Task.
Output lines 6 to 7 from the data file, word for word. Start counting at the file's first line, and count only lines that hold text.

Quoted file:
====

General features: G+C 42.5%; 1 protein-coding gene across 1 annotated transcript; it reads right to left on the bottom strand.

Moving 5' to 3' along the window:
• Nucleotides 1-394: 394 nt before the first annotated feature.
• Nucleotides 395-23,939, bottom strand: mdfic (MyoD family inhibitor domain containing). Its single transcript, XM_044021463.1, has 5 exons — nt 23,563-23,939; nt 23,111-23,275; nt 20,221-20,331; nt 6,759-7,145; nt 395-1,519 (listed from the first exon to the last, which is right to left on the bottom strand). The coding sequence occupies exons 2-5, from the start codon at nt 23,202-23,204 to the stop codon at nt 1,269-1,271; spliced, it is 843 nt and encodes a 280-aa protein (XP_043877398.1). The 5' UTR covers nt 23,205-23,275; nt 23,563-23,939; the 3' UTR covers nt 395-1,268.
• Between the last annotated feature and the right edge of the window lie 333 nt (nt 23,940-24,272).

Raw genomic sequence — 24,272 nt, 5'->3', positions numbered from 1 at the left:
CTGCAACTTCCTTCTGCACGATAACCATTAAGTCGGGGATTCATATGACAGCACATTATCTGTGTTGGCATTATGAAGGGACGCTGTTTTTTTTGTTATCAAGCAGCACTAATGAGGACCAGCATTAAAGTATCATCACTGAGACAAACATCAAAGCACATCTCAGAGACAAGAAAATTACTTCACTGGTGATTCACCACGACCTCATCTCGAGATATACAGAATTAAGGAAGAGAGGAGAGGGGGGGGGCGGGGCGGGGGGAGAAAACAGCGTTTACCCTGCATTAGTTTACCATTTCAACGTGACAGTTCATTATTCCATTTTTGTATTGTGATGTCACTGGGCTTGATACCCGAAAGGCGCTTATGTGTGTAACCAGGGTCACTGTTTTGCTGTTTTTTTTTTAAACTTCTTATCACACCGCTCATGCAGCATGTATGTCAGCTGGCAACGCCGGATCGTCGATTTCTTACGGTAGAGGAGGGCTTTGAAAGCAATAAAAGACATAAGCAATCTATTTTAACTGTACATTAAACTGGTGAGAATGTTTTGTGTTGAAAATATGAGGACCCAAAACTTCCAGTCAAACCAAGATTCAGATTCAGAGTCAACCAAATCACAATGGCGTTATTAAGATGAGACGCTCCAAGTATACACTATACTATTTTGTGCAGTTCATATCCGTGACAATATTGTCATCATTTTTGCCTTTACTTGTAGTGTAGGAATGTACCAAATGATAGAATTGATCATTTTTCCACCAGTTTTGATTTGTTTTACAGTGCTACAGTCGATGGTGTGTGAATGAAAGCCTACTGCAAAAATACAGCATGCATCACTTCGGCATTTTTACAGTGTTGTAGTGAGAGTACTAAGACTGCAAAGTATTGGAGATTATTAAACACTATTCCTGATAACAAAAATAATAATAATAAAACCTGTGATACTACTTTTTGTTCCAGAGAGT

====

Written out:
Raw genomic sequence — 24,272 nt, 5'->3', positions numbered from 1 at the left:
CTGCAACTTCCTTCTGCACGATAACCATTAAGTCGGGGATTCATATGACAGCACATTATCTGTGTTGGCATTATGAAGGGACGCTGTTTTTTTTGTTATCAAGCAGCACTAATGAGGACCAGCATTAAAGTATCATCACTGAGACAAACATCAAAGCACATCTCAGAGACAAGAAAATTACTTCACTGGTGATTCACCACGACCTCATCTCGAGATATACAGAATTAAGGAAGAGAGGAGAGGGGGGGGGCGGGGCGGGGGGAGAAAACAGCGTTTACCCTGCATTAGTTTACCATTTCAACGTGACAGTTCATTATTCCATTTTTGTATTGTGATGTCACTGGGCTTGATACCCGAAAGGCGCTTATGTGTGTAACCAGGGTCACTGTTTTGCTGTTTTTTTTTTAAACTTCTTATCACACCGCTCATGCAGCATGTATGTCAGCTGGCAACGCCGGATCGTCGATTTCTTACGGTAGAGGAGGGCTTTGAAAGCAATAAAAGACATAAGCAATCTATTTTAACTGTACATTAAACTGGTGAGAATGTTTTGTGTTGAAAATATGAGGACCCAAAACTTCCAGTCAAACCAAGATTCAGATTCAGAGTCAACCAAATCACAATGGCGTTATTAAGATGAGACGCTCCAAGTATACACTATACTATTTTGTGCAGTTCATATCCGTGACAATATTGTCATCATTTTTGCCTTTACTTGTAGTGTAGGAATGTACCAAATGATAGAATTGATCATTTTTCCACCAGTTTTGATTTGTTTTACAGTGCTACAGTCGATGGTGTGTGAATGAAAGCCTACTGCAAAAATACAGCATGCATCACTTCGGCATTTTTACAGTGTTGTAGTGAGAGTACTAAGACTGCAAAGTATTGGAGATTATTAAACACTATTCCTGATAACAAAAATAATAATAATAAAACCTGTGATACTACTTTTTGTTCCAGAGAGT